A particular problem for Syrian Christians is that they are perceived as supporters of President Bashar Assad and his Ba’ath regime, which during the period of his rule protected the country’s Christian community. They have therefore become fair game as targets now. The situation of Syrian Christian women, many of whom have been raped by extremist Islamists as part of the punishment meted out to the Christian population, is particularly difficult.

Many refugees from Iraq and Syria prefer to head to Europe, but find that this route involves mortal danger or huge payments of money. An investigation by London’s Daily Telegraph newspaper found huge variation in the amounts demanded by Lebanese middle men engaged in smuggling the refugees. Someone with the means pays about 6,200 British pounds ($10,115) per person, which includes the cost of a forged Syrian passport, a flight to Istanbul, transportation by tourist bus from Turkey to Bulgaria and from there to a West European country.

On the other hand, poor refugees shell out 1,200 to 1,700 British pounds for a dangerous sea voyage on a dilapidated boat to Cyprus or Greece. The smuggling industry is flourishing in Turkey, and Jordan as well. One of the smugglers told a Turkish newspaper that he prefers Christian refugees “because they have more money and they are prepared to pay more, and usually they have families in the West that are ready to help with the payment.”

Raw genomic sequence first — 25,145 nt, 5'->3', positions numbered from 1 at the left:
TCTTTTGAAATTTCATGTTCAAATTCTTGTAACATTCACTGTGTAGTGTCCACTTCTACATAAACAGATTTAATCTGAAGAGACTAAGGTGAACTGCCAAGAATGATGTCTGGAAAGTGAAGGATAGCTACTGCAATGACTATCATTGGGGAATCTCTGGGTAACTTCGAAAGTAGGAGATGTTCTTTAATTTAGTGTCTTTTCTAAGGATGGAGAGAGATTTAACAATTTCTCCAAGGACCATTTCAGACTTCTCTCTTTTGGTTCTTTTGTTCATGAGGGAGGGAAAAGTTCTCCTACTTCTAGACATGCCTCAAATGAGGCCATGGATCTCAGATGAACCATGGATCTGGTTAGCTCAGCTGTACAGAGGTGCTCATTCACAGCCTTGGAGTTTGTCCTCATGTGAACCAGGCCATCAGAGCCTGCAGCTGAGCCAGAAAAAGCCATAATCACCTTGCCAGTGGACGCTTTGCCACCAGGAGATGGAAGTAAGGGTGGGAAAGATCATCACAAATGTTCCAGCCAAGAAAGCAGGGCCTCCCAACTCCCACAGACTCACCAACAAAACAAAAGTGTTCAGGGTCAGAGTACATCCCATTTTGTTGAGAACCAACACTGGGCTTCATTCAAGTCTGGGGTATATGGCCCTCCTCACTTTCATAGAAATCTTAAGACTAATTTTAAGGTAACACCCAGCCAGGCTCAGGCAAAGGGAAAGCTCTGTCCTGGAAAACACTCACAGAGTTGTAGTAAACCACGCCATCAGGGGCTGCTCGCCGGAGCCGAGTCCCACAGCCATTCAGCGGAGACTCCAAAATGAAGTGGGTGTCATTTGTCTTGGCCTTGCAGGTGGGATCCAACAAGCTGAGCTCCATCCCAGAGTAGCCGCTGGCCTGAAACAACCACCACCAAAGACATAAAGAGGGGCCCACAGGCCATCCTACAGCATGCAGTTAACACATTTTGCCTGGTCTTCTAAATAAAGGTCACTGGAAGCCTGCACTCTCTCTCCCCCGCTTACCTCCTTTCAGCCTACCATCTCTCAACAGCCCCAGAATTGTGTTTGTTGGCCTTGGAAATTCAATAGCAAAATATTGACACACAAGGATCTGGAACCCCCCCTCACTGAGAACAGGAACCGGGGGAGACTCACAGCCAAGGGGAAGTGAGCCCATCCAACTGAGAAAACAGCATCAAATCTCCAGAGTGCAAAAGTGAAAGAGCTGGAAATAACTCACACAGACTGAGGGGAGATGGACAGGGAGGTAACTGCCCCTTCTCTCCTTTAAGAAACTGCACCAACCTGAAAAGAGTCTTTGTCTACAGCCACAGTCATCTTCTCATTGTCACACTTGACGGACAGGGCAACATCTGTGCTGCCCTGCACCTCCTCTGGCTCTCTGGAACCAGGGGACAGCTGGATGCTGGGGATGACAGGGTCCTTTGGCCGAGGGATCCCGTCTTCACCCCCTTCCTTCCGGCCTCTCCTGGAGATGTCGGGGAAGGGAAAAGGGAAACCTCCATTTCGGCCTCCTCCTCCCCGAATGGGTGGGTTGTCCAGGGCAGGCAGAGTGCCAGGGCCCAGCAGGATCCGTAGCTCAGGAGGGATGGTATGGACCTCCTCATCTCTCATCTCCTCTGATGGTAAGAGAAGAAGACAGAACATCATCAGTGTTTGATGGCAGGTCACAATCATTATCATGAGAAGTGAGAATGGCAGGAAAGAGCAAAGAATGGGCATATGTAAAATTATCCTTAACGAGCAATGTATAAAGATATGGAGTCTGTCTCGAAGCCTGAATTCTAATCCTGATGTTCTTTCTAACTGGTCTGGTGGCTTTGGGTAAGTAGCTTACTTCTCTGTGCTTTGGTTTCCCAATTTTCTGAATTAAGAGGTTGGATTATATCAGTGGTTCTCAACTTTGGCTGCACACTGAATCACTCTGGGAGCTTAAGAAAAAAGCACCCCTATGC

Limited Western influence

Western countries are not capable of doing much to protect Christian minorities in Iraq or Syria because the degree of their influence on those countries is very limited. And even when the leadership in the two countries promises to protect the Christians, the leaders find themselves facing other, more powerful forces. In Iraq the security forces are even accused of aiding Islamist organizations in their operations against Christian centers or individuals. And in Syria, protection of Christians - in areas controlled by the Syrian army - is a low priority.

In light of all this, news that reached Syrian refugees last week came as a particularly harsh blow. Forces with the Al-Nusra Front had taken over a military base belonging to the Free Syrian Army’s Supreme Military Council near the Bab-al-Hawa crossing on the Turkish border. The area is a major artery through which refugees and goods find their way from Syria to Turkey. Due to the takeover, Turkey decided to close the border crossing, inflicting serious hardship on the refugees from Syria, particularly the Christians among them. Now they will be forced to head for other crossing points through cities and routes controlled by the radical groups.

And last Friday, Iraq marked the 10th anniversary of the capture of Saddam Hussein. In hindsight, that was a sad day from the standpoint of his country’s Christians. It is doubtful Christians would yearn for a similar scenario in Syria.

Yohanna al-Asher al-Yazeji, Greek Orthodox patriarch for the Levant, center, offers prayers for nuns held by rebels, at the Greek Orthodox Mariamiya Church in Damascus, Syria, Sunday Dec. 8, 2013. Credit: AP